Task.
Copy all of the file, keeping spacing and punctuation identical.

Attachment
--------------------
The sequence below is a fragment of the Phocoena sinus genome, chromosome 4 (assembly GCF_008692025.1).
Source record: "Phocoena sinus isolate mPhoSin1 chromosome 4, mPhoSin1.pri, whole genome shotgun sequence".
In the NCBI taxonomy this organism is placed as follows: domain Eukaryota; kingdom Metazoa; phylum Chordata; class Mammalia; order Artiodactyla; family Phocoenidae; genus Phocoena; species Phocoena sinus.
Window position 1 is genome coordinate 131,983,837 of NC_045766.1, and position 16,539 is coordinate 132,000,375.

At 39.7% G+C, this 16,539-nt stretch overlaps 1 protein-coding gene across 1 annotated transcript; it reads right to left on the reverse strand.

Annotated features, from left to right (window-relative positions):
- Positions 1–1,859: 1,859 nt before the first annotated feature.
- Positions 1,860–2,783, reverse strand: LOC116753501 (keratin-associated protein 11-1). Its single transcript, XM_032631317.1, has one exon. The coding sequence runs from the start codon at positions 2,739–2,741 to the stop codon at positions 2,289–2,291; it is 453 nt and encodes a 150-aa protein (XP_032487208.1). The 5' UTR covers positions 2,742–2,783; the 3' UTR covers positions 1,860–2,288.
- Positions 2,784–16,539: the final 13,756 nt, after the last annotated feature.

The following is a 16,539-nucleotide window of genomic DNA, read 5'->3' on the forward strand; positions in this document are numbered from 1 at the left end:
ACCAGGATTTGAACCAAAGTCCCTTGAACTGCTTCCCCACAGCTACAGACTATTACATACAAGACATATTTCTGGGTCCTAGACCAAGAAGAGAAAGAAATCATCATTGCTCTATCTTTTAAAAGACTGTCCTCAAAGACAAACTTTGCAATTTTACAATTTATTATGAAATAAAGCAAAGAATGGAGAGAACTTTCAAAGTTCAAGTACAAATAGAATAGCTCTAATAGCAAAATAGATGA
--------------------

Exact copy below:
The sequence below is a fragment of the Phocoena sinus genome, chromosome 4 (assembly GCF_008692025.1).
Source record: "Phocoena sinus isolate mPhoSin1 chromosome 4, mPhoSin1.pri, whole genome shotgun sequence".
In the NCBI taxonomy this organism is placed as follows: domain Eukaryota; kingdom Metazoa; phylum Chordata; class Mammalia; order Artiodactyla; family Phocoenidae; genus Phocoena; species Phocoena sinus.
Window position 1 is genome coordinate 131,983,837 of NC_045766.1, and position 16,539 is coordinate 132,000,375.

At 39.7% G+C, this 16,539-nt stretch overlaps 1 protein-coding gene across 1 annotated transcript; it reads right to left on the reverse strand.

Annotated features, from left to right (window-relative positions):
- Positions 1–1,859: 1,859 nt before the first annotated feature.
- Positions 1,860–2,783, reverse strand: LOC116753501 (keratin-associated protein 11-1). Its single transcript, XM_032631317.1, has one exon. The coding sequence runs from the start codon at positions 2,739–2,741 to the stop codon at positions 2,289–2,291; it is 453 nt and encodes a 150-aa protein (XP_032487208.1). The 5' UTR covers positions 2,742–2,783; the 3' UTR covers positions 1,860–2,288.
- Positions 2,784–16,539: the final 13,756 nt, after the last annotated feature.

The following is a 16,539-nucleotide window of genomic DNA, read 5'->3' on the forward strand; positions in this document are numbered from 1 at the left end:
ACCAGGATTTGAACCAAAGTCCCTTGAACTGCTTCCCCACAGCTACAGACTATTACATACAAGACATATTTCTGGGTCCTAGACCAAGAAGAGAAAGAAATCATCATTGCTCTATCTTTTAAAAGACTGTCCTCAAAGACAAACTTTGCAATTTTACAATTTATTATGAAATAAAGCAAAGAATGGAGAGAACTTTCAAAGTTCAAGTACAAATAGAATAGCTCTAATAGCAAAATAGATGA